NEW YORK — The hotel ready-to-wear trade shows here felt more like watching "Wall Street Week" than "Project Runway."
The Designers at the Jumeirah Essex House show is usually about high-end attire, but all the pricy dresses didn't deter exhibitors and buyers from airing their concerns about a possible recession. Attendees at Atelier Designers and Pacific Designer Collection also had the economy on their minds.
Escalating prices, the financial challenge of carrying European labels and consumers' trepidation about spending were among the worries discussed. However, some of the 17 designers who showed their fall collections at the Essex House insisted there is plenty of business to be done. The four-day show closed on Feb. 11. And retailers' views appeared to vary.
"People from the South are flying on gossamer wings," said Linda Heister, vice president of sales and marketing at Mark Heister. "Customers can't get out of their own way. People on the East Coast are miserable. They say traffic is off and on some days no one comes into their stores. That said, that's not stopping people from ordering. "
Pricing remains an important issue, with some stores complaining about higher costs. Heister noted that many buyers said they are dropping European lines because of the financial squeeze caused by the weak dollar-euro exchange rate. Mark Heister's show standouts included a $720 wool and metallic bubble jacket and a $300 easy-to-tie wraparound halter.
At Kevan Hall, retailers were looking for short dresses such as a $895 side-draped dress and a $790 wool taffeta, said sales director Jeffrey Moss. Responding to the economic strains, shoppers are looking for short dresses instead of longer ones for black-tie events and stores are seeking adaptable styles that can be dressed up or down.
"Short dresses are less inhibiting to buy for the customer," Moss said. "She also wants dresses she doesn't have to think about."
Like his competitors, Hall is game for new ways to reach customers. He will host a runway show and reception Thursday at the Charles H. Wright Museum of African American Art in Detroit for 500 to 750 people. Hall, whose most recent collection was inspired by Africa, is being honored by the museum. A trunk show is planned in the days after the event at the Roma Sposa boutique in Birmingham, Mich.Fur designer David Goodman said he picked up three or four new accounts. Offering "super lightweight fur-lined coats," knitted furs and Italian cashmere knits with fur trim are some of the ways he is drumming up business. And he also screens out negativity.
"I don't listen to that," he said. "I believe there is business to be done, you just have to look a little more aggressively, find other markets, look overseas."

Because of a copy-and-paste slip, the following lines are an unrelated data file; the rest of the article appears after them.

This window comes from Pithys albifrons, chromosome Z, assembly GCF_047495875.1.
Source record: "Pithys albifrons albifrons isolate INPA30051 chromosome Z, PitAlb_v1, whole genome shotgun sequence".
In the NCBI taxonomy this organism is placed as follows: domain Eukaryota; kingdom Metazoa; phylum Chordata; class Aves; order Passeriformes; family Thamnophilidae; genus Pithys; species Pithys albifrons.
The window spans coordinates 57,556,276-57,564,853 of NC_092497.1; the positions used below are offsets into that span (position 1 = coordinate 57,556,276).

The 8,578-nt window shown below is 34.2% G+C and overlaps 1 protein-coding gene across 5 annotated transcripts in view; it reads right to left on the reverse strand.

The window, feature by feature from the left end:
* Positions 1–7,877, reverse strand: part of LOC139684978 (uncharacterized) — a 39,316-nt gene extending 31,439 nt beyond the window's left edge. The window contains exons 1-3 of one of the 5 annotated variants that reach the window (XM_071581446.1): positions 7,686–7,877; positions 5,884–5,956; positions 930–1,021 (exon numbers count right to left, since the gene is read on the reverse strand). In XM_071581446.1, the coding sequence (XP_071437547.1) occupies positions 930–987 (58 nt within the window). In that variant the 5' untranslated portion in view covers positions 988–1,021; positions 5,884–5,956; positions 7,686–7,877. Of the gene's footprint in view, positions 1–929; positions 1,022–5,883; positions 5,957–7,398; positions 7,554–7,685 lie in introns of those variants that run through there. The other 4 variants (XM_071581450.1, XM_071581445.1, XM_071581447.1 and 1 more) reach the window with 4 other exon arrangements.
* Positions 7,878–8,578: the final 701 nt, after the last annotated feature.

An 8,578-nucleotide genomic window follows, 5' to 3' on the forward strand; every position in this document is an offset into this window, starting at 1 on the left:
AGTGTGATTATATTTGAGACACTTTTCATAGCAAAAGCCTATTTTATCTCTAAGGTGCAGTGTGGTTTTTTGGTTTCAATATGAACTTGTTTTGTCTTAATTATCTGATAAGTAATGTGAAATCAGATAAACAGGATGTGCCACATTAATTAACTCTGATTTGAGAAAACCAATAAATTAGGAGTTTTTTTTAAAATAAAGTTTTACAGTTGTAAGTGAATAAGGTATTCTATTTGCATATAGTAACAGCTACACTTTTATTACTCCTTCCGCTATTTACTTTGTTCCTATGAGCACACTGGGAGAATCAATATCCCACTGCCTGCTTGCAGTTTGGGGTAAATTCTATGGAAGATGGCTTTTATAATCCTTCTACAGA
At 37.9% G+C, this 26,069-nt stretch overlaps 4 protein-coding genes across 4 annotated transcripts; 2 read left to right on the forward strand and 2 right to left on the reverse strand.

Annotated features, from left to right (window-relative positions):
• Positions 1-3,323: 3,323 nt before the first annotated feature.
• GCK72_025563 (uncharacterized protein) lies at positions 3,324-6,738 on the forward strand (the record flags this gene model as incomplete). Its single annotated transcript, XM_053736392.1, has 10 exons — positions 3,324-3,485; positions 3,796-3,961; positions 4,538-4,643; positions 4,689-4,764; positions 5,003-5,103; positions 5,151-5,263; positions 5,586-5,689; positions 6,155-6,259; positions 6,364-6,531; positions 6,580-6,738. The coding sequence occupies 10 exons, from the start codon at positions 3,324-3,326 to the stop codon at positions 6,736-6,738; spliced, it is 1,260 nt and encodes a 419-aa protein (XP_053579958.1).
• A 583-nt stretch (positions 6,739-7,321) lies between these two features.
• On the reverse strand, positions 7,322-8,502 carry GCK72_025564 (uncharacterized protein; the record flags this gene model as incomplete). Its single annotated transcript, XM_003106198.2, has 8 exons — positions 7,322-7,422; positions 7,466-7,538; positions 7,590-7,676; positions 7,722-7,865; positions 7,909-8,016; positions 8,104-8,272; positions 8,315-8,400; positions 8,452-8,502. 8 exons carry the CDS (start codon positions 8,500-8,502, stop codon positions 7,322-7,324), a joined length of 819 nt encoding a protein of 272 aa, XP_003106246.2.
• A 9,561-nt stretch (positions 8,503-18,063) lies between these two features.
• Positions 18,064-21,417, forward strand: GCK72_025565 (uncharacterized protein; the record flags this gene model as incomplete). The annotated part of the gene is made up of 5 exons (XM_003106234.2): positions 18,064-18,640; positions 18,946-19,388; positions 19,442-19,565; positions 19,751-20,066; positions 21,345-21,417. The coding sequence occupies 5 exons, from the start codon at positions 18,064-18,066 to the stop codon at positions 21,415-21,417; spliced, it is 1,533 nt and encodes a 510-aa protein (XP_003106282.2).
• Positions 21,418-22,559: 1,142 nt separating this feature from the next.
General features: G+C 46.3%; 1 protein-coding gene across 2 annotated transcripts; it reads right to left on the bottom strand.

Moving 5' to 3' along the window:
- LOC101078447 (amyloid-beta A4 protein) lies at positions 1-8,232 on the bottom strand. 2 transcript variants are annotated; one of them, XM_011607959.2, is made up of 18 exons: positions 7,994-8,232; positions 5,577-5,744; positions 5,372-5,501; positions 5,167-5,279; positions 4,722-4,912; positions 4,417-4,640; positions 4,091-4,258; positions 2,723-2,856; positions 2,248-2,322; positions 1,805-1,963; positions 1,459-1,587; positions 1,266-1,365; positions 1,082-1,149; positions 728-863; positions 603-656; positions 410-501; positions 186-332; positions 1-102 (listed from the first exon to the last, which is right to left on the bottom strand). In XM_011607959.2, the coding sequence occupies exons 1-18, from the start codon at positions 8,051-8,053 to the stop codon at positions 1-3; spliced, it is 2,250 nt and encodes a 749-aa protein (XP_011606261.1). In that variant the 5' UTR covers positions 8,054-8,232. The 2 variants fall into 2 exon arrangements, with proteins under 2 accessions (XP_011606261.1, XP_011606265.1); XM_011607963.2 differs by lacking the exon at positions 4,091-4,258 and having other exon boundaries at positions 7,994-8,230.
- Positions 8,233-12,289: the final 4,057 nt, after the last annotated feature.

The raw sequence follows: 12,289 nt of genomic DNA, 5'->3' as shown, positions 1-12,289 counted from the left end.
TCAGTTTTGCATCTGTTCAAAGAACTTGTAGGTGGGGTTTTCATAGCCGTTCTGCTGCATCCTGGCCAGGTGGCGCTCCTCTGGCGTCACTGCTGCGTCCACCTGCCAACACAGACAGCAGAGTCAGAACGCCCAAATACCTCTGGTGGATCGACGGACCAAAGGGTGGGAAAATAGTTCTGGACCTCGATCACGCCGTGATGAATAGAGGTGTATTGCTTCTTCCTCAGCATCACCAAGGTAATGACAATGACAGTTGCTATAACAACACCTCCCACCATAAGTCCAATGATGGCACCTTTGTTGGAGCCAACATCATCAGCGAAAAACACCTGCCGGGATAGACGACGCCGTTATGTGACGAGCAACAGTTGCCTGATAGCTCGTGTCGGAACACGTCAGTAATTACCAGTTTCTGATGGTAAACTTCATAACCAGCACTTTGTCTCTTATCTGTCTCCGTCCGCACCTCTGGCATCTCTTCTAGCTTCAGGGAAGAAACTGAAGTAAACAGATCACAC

Along with recently signing a licensing deal with Isaac Mizrahi, Goodman said he is building his fur business by selling to stores in Europe, Russia and Hong Kong.
Another show resource, Michael De Paulo, said there are hopes that business will rebound after the presidential election in November.
"Buyers are ordering less obvious pieces and less risky styles," he said.
Meanwhile, the Atelier Designers and Pacific Designer Collection trade shows at the Doubletree Guest Suites in Times Square from Feb. 9 to 11 took up four floors and showcased a well-edited selection of vendors. There were a slew of international labels, including Germany's Heide Ost and Mashiah Arrive, and Belgium's Pret a Partir.
In terms of trends, sophisticated textures played a key role for fall, with many vendors offering clothes as interesting to touch as they are to look at. For example, One by One showcased jackets made with a gypsy lace knit and crochet technique that resulted in unusual fuzzy and colorful textures.
Overall, however, vendors said economy-related fears have had an impact on the buying patterns of retailers.
Susan Summa, who produces Atelier, said the economy, coupled with the early market and an overlap with other shows in Las Vegas, had an impact.
"All the buyers I talked to said they were ordering with more caution," Summa said. "They are playing it safe and a lot of designers have responded to that by bringing in extensions of lines at lower price points. I guess an election year always brings some of this anxiety."
Designer Ann McKenna, who also produces Pacific Designer Collection, said, "The traffic has been down from September, but I attribute that to the fact that there was so much overlap with other shows. I think people are going to play it safe, but they will spend money on things with staying power."
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